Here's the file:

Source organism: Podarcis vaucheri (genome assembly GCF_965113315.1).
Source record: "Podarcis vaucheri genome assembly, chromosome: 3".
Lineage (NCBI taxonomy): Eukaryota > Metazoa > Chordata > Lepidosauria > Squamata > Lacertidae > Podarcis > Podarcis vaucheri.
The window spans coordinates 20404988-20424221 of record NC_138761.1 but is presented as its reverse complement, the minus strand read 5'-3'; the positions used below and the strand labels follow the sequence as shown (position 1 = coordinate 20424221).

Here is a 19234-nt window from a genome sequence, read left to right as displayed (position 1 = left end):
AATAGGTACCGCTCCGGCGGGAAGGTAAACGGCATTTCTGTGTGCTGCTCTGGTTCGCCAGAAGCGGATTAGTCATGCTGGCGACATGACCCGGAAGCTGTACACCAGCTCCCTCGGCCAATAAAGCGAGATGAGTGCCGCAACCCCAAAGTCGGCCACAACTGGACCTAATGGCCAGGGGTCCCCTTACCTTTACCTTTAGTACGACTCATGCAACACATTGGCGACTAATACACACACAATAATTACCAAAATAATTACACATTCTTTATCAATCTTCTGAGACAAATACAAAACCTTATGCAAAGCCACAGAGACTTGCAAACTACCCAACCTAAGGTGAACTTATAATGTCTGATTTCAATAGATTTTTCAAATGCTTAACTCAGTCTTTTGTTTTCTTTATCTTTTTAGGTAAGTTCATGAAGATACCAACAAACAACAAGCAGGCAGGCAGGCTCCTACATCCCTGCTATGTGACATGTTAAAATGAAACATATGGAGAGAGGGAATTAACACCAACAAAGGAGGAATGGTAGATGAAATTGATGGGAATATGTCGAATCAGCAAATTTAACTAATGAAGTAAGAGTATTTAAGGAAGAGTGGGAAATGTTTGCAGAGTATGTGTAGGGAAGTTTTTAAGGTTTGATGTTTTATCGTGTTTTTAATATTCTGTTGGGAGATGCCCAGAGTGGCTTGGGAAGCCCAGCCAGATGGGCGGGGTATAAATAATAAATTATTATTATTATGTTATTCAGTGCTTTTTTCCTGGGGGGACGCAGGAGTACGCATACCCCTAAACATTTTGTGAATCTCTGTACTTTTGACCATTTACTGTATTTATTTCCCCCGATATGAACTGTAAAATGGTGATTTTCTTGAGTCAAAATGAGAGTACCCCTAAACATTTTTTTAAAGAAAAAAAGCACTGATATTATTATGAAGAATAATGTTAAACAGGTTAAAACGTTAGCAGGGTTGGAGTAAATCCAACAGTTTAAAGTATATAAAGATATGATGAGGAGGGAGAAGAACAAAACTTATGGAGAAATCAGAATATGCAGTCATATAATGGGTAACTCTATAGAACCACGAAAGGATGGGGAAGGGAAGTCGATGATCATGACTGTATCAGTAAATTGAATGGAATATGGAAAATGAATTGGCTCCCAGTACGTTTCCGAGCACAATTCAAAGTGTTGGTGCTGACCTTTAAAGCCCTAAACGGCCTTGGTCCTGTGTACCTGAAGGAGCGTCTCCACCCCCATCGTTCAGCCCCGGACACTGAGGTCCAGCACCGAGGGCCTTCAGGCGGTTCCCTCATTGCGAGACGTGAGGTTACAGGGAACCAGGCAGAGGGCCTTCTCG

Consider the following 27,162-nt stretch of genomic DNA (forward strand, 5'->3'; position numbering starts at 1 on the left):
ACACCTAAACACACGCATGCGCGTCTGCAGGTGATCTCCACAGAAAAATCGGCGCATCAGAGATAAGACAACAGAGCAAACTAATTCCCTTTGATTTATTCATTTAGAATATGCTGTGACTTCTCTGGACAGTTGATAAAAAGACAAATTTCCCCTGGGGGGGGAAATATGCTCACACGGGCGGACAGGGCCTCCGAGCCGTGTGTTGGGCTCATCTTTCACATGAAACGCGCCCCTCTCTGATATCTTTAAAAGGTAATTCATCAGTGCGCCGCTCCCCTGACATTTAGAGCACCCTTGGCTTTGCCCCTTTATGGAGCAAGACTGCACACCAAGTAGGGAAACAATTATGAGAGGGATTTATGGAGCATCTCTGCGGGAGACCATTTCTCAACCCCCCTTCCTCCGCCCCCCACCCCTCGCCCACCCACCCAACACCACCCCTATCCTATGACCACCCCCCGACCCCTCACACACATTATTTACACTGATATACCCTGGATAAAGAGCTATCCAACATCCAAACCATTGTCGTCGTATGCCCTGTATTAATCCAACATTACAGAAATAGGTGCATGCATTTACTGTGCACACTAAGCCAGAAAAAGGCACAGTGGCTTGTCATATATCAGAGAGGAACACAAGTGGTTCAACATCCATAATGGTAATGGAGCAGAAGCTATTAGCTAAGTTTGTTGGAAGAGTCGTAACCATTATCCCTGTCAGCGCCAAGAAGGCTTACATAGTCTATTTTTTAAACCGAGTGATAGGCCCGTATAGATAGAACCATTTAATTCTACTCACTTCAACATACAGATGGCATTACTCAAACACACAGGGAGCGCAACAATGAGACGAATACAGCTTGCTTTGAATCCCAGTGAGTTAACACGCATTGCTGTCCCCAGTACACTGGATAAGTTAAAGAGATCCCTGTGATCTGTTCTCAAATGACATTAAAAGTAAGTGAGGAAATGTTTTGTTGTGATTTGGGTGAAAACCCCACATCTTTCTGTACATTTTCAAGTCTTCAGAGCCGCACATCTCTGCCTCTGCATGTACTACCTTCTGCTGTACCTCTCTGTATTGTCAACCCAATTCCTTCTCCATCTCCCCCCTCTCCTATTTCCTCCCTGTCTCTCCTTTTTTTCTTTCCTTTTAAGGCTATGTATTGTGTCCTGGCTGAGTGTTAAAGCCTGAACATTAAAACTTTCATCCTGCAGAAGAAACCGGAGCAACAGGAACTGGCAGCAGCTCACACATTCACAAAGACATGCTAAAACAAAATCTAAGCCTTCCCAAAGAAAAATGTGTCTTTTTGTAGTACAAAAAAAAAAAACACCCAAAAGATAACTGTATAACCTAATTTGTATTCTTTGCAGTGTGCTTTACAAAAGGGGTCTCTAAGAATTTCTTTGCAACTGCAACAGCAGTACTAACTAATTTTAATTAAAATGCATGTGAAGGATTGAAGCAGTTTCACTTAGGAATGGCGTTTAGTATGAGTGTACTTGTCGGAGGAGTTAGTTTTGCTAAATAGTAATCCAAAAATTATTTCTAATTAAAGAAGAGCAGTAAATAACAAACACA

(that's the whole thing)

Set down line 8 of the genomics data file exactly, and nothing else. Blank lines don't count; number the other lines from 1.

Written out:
ACACCTAAACACACGCATGCGCGTCTGCAGGTGATCTCCACAGAAAAATCGGCGCATCAGAGATAAGACAACAGAGCAAACTAATTCCCTTTGATTTATTCATTTAGAATATGCTGTGACTTCTCTGGACAGTTGATAAAAAGACAAATTTCCCCTGGGGGGGGAAATATGCTCACACGGGCGGACAGGGCCTCCGAGCCGTGTGTTGGGCTCATCTTTCACATGAAACGCGCCCCTCTCTGATATCTTTAAAAGGTAATTCATCAGTGCGCCGCTCCCCTGACATTTAGAGCACCCTTGGCTTTGCCCCTTTATGGAGCAAGACTGCACACCAAGTAGGGAAACAATTATGAGAGGGATTTATGGAGCATCTCTGCGGGAGACCATTTCTCAACCCCCCTTCCTCCGCCCCCCACCCCTCGCCCACCCACCCAACACCACCCCTATCCTATGACCACCCCCCGACCCCTCACACACATTATTTACACTGATATACCCTGGATAAAGAGCTATCCAACATCCAAACCATTGTCGTCGTATGCCCTGTATTAATCCAACATTACAGAAATAGGTGCATGCATTTACTGTGCACACTAAGCCAGAAAAAGGCACAGTGGCTTGTCATATATCAGAGAGGAACACAAGTGGTTCAACATCCATAATGGTAATGGAGCAGAAGCTATTAGCTAAGTTTGTTGGAAGAGTCGTAACCATTATCCCTGTCAGCGCCAAGAAGGCTTACATAGTCTATTTTTTAAACCGAGTGATAGGCCCGTATAGATAGAACCATTTAATTCTACTCACTTCAACATACAGATGGCATTACTCAAACACACAGGGAGCGCAACAATGAGACGAATACAGCTTGCTTTGAATCCCAGTGAGTTAACACGCATTGCTGTCCCCAGTACACTGGATAAGTTAAAGAGATCCCTGTGATCTGTTCTCAAATGACATTAAAAGTAAGTGAGGAAATGTTTTGTTGTGATTTGGGTGAAAACCCCACATCTTTCTGTACATTTTCAAGTCTTCAGAGCCGCACATCTCTGCCTCTGCATGTACTACCTTCTGCTGTACCTCTCTGTATTGTCAACCCAATTCCTTCTCCATCTCCCCCCTCTCCTATTTCCTCCCTGTCTCTCCTTTTTTTCTTTCCTTTTAAGGCTATGTATTGTGTCCTGGCTGAGTGTTAAAGCCTGAACATTAAAACTTTCATCCTGCAGAAGAAACCGGAGCAACAGGAACTGGCAGCAGCTCACACATTCACAAAGACATGCTAAAACAAAATCTAAGCCTTCCCAAAGAAAAATGTGTCTTTTTGTAGTACAAAAAAAAAAAACACCCAAAAGATAACTGTATAACCTAATTTGTATTCTTTGCAGTGTGCTTTACAAAAGGGGTCTCTAAGAATTTCTTTGCAACTGCAACAGCAGTACTAACTAATTTTAATTAAAATGCATGTGAAGGATTGAAGCAGTTTCACTTAGGAATGGCGTTTAGTATGAGTGTACTTGTCGGAGGAGTTAGTTTTGCTAAATAGTAATCCAAAAATTATTTCTAATTAAAGAAGAGCAGTAAATAACAAACACA